Faculty job searches – a perspective from the other side of the table

After years of dormancy (good luck finding the old stuff!), I’ve been badgered back into the blogging game. In particular, I was urged to offer my perspective on the life sciences faculty search process, from the searchers’ perspective. Starting a little over a year ago, I served as chair of my department’s search committee, which concluded in the spring with a successful hire. With that experience still relatively fresh, I hope I can share some important insights into how our top candidates caught our eye, as well as the behind-the-scenes process of selecting those candidates. In addition, while respecting the bounds of confidentiality, I will try to talk about what made our final choice rise to the very top.

As a bit of background: my department is a basic science department at a medical school, part of a R1 state university in the Intermountain West. Our department, our biological research university and the university as a whole are what I would consider solidly upper-middle-tier. Think, say, Penn State, not Stanford. Not coincidentally, Penn State was one of the other offers I was considering when I took the job here, while Stanford’s offer must have been lost in the mail. But I love my department for its diversity and enthusiasm, and this was the job I wanted the most when I was done with my own first interviews over a decade ago.

Right off the bat, I think it is worth addressing three claims that are often made regarding the postdoc experience, two of which I think are pernicious fallacies and the third of which is something I hope to explore in future posts.

First: You need a Cell, Nature or Science paper to get a job. There is no question that you need a “high impact” paper to get noticed, but worrying too much about specific journals is a fool’s errand. Of our top 12 candidates, 7 had a CNS paper during their postdoc, winnowed down to 3 of the final 5 that we interviewed. And the candidate who got the offer? Spoiler alert, as this will be the subject of a future post, but they were one of the two CNS-less applicants in our final pool.

Second: You need to “bring money with you,” preferably in the form of a K99 award. This one would make me laugh, if it weren’t so destructive. Zero of our top 12 applicants had a K99 award, or any other grant that would contribute substantially to their independent research. Expanding the list to our top 27, there were 3 K99s as well as 3 more established PIs who already had existing funding. In other words, having PI-level funding was no guarantee of getting interviewed, nor was lack of such an impediment. If you are considering a job where you need to “bring money,” you should ask hard questions about the financial fundamentals of that department/university. And if you find out that your potential future department sees your funding as an opportunity to offer you a smaller startup package, run don’t walk away. (And if you are a current faculty member running a job search under such conditions, get in the fucking sea.)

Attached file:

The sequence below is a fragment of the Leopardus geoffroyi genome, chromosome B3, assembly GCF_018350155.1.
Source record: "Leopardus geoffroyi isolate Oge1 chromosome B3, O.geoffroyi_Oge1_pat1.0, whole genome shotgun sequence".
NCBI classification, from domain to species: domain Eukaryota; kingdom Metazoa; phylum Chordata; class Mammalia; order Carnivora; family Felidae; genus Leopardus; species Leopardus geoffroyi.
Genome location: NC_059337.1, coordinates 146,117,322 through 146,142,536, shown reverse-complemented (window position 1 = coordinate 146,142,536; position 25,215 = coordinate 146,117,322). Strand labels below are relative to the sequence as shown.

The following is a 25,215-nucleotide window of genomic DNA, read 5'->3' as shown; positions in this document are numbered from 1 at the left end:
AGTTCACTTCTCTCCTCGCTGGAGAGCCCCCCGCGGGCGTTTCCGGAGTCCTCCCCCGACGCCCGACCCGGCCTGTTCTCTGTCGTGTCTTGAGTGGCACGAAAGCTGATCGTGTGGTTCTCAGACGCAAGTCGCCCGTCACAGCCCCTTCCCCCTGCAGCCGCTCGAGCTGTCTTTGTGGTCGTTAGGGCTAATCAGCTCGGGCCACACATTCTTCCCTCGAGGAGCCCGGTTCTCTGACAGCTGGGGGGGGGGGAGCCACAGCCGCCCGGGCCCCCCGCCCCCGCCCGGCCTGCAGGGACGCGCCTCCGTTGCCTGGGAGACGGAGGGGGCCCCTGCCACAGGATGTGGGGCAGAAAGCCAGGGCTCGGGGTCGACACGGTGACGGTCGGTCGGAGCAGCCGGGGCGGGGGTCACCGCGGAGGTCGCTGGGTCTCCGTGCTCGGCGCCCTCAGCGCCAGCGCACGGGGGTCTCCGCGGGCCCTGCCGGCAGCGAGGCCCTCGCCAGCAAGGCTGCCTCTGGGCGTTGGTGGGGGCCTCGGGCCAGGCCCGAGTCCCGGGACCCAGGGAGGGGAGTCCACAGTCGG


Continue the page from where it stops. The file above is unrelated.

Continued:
Third: You need the “right pedigree” to get a job. This one is probably the most troubling, because it is hard to refute. I tried, consciously, to avoid using pedigree as a selection criterion, but even looking at my own notes I can see that I often noted “XXX lab,” where XXX was a PI whose work I knew relatively well, when summarizing a candidate’s research interests and background. Was this because it served as useful shorthand (“Bruneau lab – oh, they’re into cardiovascular development [1]), or because it served as a marker of possibly unearned prestige? I will try to keep the relationship between pedigree and applicant strength in mind, in future posts; although this is something that any postdoc about to go on the job market can’t do anything about, it is something that PhD students need to consider when planning their future training.

[1] Hypothetical example – we didn’t have any applicants from that lab!

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43 thoughts on “Faculty job searches – a perspective from the other side of the table

  1. Pingback: Tales from the search committee | Drugmonkey

  2. What circumstances make a department more/less likely to focus on existing funding though?

    Also, how many existing faculty publish CNS in this dept?

    You say candidates had no CNS as postdocs….did any come with grad training CNS papers?

    • If you are a current PI applying for a lateral move, you need to have funding – and not funding that is expiring this year or next. Otherwise you probably won’t get a second look.

      If a department requires a new PI to arrive with funding in hand, I would take this as a sign of very shallow pockets at the institution. Not a good omen for future supportiveness in lean times.

      We are a mid-tier department, so true CNS papers are relatively rare – probably a few a year, all told. Lots of Cell and Nature subsidiary papers (e.g. Molecular Cell, Nature Genetics), which are still obviously very high-impact, and others at similarly high-IF places. And many others across the IF spectrum, none of which are sniffed at. (I will have a whole future post about IF and the job search.)